Current Date:

Sunday, 12 November 2017

The Launch of National Action Plan to Combat Human Trafficking

The National Committee for Combating Human Trafficking has launched yesterday the National Action Plan to Combat Human Trafficking amid considerable presence of UN agencies representatives, diplomatic corps and civil society organizations.
The event was addressed by the Minister of Justice, officer in Charge for the International Organization for Migration Sudan, along with the brief of the organizing committee and review of the plan.


Human trafficking, or slavery as it was called in the past, is a phenomenon as old as human existence. This practice has evolved over time and even superseded the (Survival of the Fittest) rule during the B.C. era. Then came the era of global explorations, which saw the flourishing of the slave trade during the sixteenth and seventeenth centuries, through to the current day and the emergence of the national movements combating human trafficking.
Today, human trafficking is a global phenomenon affecting countries all over the world and can be either national or transnational.. The United Nations Office of Drugs and Crime (UNODC)’s Global Report on Trafficking in Persons identified that more than 500 different trafficking flows were detected between 2012 and 2014. The demand for exploited labour in one country for example can spur trafficking of persons in another, whilst the profits gained from the crime may reach and be used within the jurisdiction of countries far from the locality of the crime. It is for this reason that the most significant international legal instrument on trafficking, the Palermo Protocol to Prevent, Suppress and Punish Trafficking in Persons was developed within the framework of the United Nations Convention on Transnational Crime.
The scope and multiple dimensions of the crime of human trafficking present an ever-growing concern for both richer and poorer countries. The actual number of human trafficking cases is believed to be far higher than identified to date, which is attributed to the very complex nature of this dreadful practice. Hence, all efforts must be combined to eliminate the factors leading to the spread of this crime.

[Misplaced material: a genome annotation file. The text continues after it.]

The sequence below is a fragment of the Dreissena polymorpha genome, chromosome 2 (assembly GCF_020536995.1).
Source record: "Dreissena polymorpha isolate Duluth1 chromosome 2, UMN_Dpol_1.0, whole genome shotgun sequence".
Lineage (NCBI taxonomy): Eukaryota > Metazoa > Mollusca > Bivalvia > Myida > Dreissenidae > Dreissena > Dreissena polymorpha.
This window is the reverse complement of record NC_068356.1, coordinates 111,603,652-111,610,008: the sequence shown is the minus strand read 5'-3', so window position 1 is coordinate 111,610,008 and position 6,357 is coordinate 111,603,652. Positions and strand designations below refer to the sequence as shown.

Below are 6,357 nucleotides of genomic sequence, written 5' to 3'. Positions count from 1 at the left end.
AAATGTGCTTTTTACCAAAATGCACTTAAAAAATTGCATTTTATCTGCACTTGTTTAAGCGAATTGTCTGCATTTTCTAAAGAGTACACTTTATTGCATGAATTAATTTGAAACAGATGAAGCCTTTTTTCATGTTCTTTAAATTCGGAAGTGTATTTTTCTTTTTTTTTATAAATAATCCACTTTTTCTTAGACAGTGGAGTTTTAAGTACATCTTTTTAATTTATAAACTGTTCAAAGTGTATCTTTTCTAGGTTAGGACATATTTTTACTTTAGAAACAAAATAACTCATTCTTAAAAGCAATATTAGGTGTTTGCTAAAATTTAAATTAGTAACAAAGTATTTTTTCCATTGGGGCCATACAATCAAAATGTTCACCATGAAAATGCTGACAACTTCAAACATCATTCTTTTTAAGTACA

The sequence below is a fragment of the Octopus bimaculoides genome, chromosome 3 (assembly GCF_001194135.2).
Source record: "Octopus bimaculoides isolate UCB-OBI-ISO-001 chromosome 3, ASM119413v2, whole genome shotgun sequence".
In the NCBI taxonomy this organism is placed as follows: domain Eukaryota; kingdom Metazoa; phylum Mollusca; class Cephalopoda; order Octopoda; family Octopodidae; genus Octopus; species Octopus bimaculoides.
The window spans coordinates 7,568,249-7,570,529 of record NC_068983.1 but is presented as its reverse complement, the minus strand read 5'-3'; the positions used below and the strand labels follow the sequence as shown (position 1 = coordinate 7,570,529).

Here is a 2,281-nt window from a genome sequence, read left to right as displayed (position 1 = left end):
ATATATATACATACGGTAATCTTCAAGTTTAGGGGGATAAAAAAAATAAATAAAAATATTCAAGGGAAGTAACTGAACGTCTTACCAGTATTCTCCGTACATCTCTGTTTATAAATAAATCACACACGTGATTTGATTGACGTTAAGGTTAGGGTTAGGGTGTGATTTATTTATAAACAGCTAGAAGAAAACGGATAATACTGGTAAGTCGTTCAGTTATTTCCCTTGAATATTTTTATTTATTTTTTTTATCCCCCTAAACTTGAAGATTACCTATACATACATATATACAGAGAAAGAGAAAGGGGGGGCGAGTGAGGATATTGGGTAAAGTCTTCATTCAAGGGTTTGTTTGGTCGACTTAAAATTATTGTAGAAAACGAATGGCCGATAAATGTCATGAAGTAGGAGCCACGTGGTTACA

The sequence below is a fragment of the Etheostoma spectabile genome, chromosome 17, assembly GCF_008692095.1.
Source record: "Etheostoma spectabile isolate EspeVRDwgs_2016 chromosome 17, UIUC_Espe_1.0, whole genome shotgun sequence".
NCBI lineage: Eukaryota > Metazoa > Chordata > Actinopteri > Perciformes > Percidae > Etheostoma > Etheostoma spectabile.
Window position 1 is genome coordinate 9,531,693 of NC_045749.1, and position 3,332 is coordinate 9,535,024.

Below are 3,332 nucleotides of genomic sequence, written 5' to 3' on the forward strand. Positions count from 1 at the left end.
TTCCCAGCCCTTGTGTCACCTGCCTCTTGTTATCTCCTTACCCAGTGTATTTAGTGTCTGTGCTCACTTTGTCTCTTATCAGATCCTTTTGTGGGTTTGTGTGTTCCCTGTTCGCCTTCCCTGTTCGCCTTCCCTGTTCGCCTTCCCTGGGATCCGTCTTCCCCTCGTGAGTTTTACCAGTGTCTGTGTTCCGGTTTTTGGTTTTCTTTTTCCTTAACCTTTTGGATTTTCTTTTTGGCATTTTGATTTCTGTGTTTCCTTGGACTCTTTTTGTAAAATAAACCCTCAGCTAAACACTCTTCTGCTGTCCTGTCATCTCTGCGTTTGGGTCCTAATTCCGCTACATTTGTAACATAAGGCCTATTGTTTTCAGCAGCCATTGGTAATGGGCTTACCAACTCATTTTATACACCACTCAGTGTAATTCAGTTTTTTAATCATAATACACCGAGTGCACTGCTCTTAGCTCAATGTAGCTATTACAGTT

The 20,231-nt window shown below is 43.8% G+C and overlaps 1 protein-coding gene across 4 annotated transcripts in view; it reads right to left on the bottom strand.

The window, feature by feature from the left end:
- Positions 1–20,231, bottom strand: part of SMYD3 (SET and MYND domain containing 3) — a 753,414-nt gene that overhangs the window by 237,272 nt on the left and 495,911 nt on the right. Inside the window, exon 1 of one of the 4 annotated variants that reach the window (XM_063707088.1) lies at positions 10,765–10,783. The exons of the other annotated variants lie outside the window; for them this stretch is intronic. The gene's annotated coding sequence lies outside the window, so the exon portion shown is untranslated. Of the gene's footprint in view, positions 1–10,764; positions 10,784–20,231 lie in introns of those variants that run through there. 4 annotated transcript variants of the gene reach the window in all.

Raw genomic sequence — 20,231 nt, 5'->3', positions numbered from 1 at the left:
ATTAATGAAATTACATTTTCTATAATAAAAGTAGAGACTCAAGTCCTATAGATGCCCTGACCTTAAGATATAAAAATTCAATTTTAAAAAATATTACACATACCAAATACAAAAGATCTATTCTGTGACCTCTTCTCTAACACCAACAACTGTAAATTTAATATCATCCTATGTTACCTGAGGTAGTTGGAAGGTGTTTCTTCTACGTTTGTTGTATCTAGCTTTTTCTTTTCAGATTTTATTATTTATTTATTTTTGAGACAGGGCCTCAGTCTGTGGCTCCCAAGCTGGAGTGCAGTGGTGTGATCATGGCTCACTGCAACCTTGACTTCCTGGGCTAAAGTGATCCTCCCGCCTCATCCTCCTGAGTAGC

With its extended geographical borders and the socio-economic, security and demography challenges facing most of its neighbouring countries, Sudan is among the countries affected by this crime. Sudan has suffered from civil strife and armed conflict, as well as economic challenges and sanctions. Moreover, the outflow of refugees from neighbouring countries continues unabated and more refugees have recently started to arrive to Sudan from Arab States, notably Syria and Yemen. As a result of ll the above factors different forms of the organized crime began emerging, especially human trafficking, often involving Sudan as a transit State.

Sudanese Government Efforts:

Within the Government of Sudan’s efforts in managing migration and understanding the crucial negative impact of human trafficking crimes in the country; Sudan issued an Act to combat trafficking in human beings in the year 2014. Under this 2014 Counter Human Trafficking Act, the National Committee to Combat Human Trafficking was formed with membership including all ministries and relevant institutions.
The National Committee exerted a lot of efforts to manage the migration file starting with the preparation of the National Strategy and subsequently prepared a draft National Action Plan with is the product of a concerted effort that lasted for more than year of preparations; whereby it initiated the first steps by requesting all relevant ministries and institutions to share their plans and programmes on combating trafficking in human beings in terms of axes of prevention, protection, prosecution and building partnerships.
Due to the growing phenomenon of trafficking in persons at national, regional and international levels, the National Committee has involved an international expert to assist the Committee in developing the plan in line with the experience of other countries and international dimensions in developing programmes addressing the problems and challenges facing Sudan in this regard i.e. making it more than a stagnant document. The National Action Plan contains real directives for the national efforts to provide a basis for effective action in the future. To complement this, the efforts to provide a basis for effective action in the future. To complement this, the Committee visited a number of countries to stand on and study their experiences.
These efforts have culminated by conducting a workshop involving all relevant governmental institutions and some United Nations agencies during which the details of the plan were discussed and operational programmes were developed so as to become exemplary to other countries.
All all those who contributed to the preparations of this plan through technical expertise and close follow-up deserve appreciation; especially the International Organization for Migration, which took the initiative in working with the Committee since its formation as well as the Swiss Agency for Development and the Intergovernmental Authority on Development (IGAD) for this committed support.

From the Editor

Sudan Vision, as the forum aims at clarifying Sudan's strong stance against all kinds of organized crimes, including human-trafficking and illegal migration, besides empowering the anti-human trafficking committee and providing support to enable the committee implement the plan in a professional manner.
We as a media outlet will devote our efforts reflecting the activities of the Committee besides our planning to organize a forum on the issue to hummer on this crucial issue.